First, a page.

At the beginning of this year, on Feb. 1, the first Art-Part'heid talk took place at the 2640 Space in Charles Village. There was a huge turnout—more than 100 artists, organizers, activists, gallerists, arts administrators, and others came together to hear leaders (including Sheila Gaskins, Ashley Minner, Hoesy Corona and Ada Pinkston of LabBodies, Mia Loving, Talbolt Johnson, Abdu Ali, and others) talk about their experiences with barriers and inequity in the arts scene in Baltimore. Topics included accessibility of funding, microaggressions, and the straight-up basic necessity of diversity in the scene.
These conversations exposed inequity within the arts community as a microcosm of Baltimore itself, which became exponentially more apparent a few months later, after Freddie Gray died in police custody and citizens rose up in defiance and protest—of yet another black person's death at the hands of the police, but also of the numerous systemic problems (education, job opportunities, affordable/decent housing, to name only a few) that make life much harder for black Baltimoreans.
Some art events and shows that happened following those events were motivated by a need for healing and coming together. In early May, at Melani Douglass' "Love on the Line," a showcase of performance art, sculpture, and music, I saw an overwhelming display of love and positivity. "I'd rather talk about how to move past that trauma," Douglass said to me a few days later, "and use artists to celebrate redemption and make something beautiful out of something tragic."
Malaika Aminata also made a documentary, "Not About a Riot," to show what the mainstream media didn't cover during the uprising. From the documentary's website: "Through music, movement, and art, spirits are stirred, shackles are unchained, and a community comes together."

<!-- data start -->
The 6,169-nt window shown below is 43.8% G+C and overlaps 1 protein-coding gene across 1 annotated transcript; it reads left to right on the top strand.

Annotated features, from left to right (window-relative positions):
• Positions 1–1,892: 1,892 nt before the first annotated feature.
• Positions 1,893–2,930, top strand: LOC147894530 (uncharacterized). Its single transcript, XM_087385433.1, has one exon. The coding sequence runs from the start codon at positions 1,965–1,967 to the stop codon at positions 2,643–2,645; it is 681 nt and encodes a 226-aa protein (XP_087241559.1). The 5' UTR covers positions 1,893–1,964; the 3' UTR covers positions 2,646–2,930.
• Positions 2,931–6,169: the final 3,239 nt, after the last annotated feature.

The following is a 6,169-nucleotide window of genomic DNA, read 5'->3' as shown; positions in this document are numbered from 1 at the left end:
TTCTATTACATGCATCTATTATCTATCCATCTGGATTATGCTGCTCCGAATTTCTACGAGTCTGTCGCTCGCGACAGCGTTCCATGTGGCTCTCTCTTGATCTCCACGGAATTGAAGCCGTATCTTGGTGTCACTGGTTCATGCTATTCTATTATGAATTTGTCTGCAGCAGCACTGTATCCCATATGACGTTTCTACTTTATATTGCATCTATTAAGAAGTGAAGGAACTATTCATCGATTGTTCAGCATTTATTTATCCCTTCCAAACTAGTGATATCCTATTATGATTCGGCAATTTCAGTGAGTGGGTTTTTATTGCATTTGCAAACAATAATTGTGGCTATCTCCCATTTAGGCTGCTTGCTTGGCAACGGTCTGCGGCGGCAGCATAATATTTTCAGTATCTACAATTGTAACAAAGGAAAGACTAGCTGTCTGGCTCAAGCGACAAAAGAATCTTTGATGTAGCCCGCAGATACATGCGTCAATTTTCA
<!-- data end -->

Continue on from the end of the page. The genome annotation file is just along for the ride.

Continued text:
After such a pivotal year for Baltimore, it's important to look at how artists have responded. Last week, Artforum published a piece by local curator Marcus Civin, where he takes stock of some of the art that has come out since April. It's always good to see writing about Baltimore in a national or international publication that's sensitive to what's actually going on here (hi, local perspectives are always important), especially in the arts, which some nonlocals don't know anything about at all.
In his piece, Civin cites a number of artists/collaborators here that are making work that's either tied directly to the April unrest or, otherwise, more abstractly addresses issues that fueled the uprising. A few of those include: Paul Rucker's "Rewind" exhibition at Creative Alliance (and the Baltimore Museum of Art, for the Baker Artist Awards show), Young Moose and Martina Lynch's song 'No SunShine' (which we named 2015's Best Song), performance artist Bobby English Jr.'s work with Labbodies, Sondheim finalist Zoë Charlton, Sondheim winners Wickerham & Lomax, along with quotes from Sheila Gaskins—one of the Art-Part'heid organizers who, for our State of the Arts issue, penned an open letter to Baltimore's art scene to be more welcoming and actively inclusive. "Mix it up," she wrote, "if everyone looks like you, you always get the same old things."
After the first Art-Part'heid talk, organizers set up a Facebook group to share art events, info sessions for grants, open calls for entry, and other artist opportunities with anyone who wants to join the group. It's a pretty active and informative page, but it's hard to measure our arts community's progress toward making things better and more equitable without regularly checking in to make sure that we do more than just talk about what's wrong.
So tonight, at the second Art-Part'heid meeting, held at EMP Collective (307 W. Baltimore St.) at 6 p.m., I look forward to a conversation about this year and how things have changed and how we can do more.